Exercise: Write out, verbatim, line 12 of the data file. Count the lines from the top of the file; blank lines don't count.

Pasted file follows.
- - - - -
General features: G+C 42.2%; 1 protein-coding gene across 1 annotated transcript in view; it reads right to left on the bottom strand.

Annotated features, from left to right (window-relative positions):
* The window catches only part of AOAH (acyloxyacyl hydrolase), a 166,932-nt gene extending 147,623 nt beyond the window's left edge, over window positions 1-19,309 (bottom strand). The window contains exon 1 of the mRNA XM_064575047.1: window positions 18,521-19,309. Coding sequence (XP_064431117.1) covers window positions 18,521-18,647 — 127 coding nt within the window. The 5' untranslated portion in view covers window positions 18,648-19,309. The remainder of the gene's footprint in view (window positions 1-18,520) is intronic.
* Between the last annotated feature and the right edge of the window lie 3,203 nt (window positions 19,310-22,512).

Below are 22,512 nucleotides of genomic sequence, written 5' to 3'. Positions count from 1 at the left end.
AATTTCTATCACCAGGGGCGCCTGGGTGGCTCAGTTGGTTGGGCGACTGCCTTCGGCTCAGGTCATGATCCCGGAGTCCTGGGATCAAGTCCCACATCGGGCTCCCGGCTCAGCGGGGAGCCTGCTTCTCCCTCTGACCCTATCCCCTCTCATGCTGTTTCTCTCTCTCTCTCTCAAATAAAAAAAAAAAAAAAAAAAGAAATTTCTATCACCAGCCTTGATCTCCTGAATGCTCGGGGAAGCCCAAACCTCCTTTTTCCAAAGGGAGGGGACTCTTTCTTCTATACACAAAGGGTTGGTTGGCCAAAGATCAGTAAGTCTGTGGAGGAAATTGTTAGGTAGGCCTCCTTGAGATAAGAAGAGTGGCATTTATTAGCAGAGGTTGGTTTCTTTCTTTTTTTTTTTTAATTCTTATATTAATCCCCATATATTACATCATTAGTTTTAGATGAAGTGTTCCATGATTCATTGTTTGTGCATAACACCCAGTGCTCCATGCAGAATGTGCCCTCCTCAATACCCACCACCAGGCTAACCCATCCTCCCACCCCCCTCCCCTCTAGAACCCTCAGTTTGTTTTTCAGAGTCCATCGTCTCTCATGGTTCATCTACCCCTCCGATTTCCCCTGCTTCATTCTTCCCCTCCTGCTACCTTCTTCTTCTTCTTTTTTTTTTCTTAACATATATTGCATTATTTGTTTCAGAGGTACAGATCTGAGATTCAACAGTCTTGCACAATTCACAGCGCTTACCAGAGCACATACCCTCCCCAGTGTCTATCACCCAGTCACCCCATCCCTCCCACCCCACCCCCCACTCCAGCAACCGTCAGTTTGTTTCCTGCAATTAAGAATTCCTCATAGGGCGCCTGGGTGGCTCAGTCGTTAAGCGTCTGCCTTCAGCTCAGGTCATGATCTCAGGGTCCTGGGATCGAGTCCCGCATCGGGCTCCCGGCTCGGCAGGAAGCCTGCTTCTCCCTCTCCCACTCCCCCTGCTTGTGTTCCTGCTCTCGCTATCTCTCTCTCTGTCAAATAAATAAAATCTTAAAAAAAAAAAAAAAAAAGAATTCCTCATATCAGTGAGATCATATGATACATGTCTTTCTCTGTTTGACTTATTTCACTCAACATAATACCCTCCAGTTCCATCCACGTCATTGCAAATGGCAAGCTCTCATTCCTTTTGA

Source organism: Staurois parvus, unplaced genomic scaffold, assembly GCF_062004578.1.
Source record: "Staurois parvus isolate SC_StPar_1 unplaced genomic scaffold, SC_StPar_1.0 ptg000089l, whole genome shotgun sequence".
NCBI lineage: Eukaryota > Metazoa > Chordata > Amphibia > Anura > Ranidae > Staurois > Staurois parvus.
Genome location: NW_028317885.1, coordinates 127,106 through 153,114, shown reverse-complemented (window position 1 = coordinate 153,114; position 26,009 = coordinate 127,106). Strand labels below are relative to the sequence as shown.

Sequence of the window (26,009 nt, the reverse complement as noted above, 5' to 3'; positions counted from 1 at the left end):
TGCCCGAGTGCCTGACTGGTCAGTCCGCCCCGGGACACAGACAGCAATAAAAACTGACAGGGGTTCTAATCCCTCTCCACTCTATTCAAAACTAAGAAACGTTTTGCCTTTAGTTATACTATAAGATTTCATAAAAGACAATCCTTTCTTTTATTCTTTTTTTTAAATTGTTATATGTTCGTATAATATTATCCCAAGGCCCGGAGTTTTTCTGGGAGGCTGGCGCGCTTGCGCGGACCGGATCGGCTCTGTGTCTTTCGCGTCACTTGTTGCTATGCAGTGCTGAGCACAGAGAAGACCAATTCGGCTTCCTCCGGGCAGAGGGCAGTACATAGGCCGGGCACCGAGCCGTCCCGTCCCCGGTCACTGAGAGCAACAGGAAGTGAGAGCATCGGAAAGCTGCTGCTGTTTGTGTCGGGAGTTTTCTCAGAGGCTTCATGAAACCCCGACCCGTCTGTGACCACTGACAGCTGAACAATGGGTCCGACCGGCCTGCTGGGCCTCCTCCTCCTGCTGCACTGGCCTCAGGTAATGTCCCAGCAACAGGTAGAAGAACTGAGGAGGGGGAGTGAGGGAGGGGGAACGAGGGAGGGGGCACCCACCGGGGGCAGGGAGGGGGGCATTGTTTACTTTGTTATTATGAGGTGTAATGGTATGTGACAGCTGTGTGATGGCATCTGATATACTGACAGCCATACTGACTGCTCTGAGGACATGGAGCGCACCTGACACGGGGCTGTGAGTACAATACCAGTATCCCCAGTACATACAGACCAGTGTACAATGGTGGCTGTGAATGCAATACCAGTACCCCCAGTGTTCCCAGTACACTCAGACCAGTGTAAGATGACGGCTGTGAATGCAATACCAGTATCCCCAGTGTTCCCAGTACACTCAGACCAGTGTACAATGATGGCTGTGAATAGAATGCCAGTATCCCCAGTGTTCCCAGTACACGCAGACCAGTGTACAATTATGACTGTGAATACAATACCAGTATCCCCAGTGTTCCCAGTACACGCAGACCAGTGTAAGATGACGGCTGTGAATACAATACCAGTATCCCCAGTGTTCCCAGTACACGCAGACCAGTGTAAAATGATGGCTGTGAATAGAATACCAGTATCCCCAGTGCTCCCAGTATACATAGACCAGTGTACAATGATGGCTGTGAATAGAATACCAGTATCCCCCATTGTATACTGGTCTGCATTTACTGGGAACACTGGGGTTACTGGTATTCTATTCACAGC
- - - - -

TGCCCGAGTGCCTGACTGGTCAGTCCGCCCCGGGACACAGACAGCAATAAAAACTGACAGGGGTTCTAATCCCTCTCCACTCTATTCAAAACTAAGAAACGTTTTGCCTTTAGTTATACTATAAGATTTCATAAAAGACAATCCTTTCTTTTATTCTTTTTTTTAAATTGTTATATGTTCGTATAATATTATCCCAAGGCCCGGAGTTTTTCTGGGAGGCTGGCGCGCTTGCGCGGACCGGATCGGCTCTGTGTCTTTCGCGTCACTTGTTGCTATGCAGTGCTGAGCACAGAGAAGACCAATTCGGCTTCCTCCGGGCAGAGGGCAGTACATAGGCCGGGCACCGAGCCGTCCCGTCCCCGGTCACTGAGAGCAACAGGAAGTGAGAGCATCGGAAAGCTGCTGCTGTTTGTGTCGGGAGTTTTCTCAGAGGCTTCATGAAACCCCGACCCGTCTGTGACCACTGACAGCTGAACAATGGGTCCGACCGGCCTGCTGGGCCTCCTCCTCCTGCTGCACTGGCCTCAGGTAATGTCCCAGCAACAGGTAGAAGAACTGAGGAGGGGGAGTGAGGGAGGGGGAACGAGGGAGGGGGCACCCACCGGGGGCAGGGAGGGGGGCATTGTTTACTTTGTTATTATGAGGTGTAATGGTATGTGACAGCTGTGTGATGGCATCTGATATACTGACAGCCATACTGACTGCTCTGAGGACATGGAGCGCACCTGACACGGGGCTGTGAGTACAATACCAGTATCCCCAGTACATACAGACCAGTGTACAATGGTGGCTGTGAATGCAATACCAGTACCCCCAGTGTTCCCAGTACACTCAGACCAGTGTAAGATGACGGCTGTGAATGCAATACCAGTATCCCCAGTGTTCCCAGTACACTCAGACCAGTGTACAATGATGGCTGTGAATAGAATGCCAGTATCCCCAGTGTTCCCAGTACACGCAGACCAGTGTACAATTATGACTGTGAATACAATACCAGTATCCCCAGTGTTCCCAGTACACGCAGACCAGTGTAAGATGACGGCTGTGAATACAATACCAGTATCCCCAGTGTTCCCAGTACACGCAGACCAGTGTAAAATGATGGCTGTGAATAGAATACCAGTATCCCCAGTGCTCCCAGTATACATAGACCAGTGTACAATGATGGCTGTGAATAGAATACCAGTATCCCCCATTGTATACTGGTCTGCATTTACTGGGAACACTGGGGTTACTGGTATTCTATTCACAGC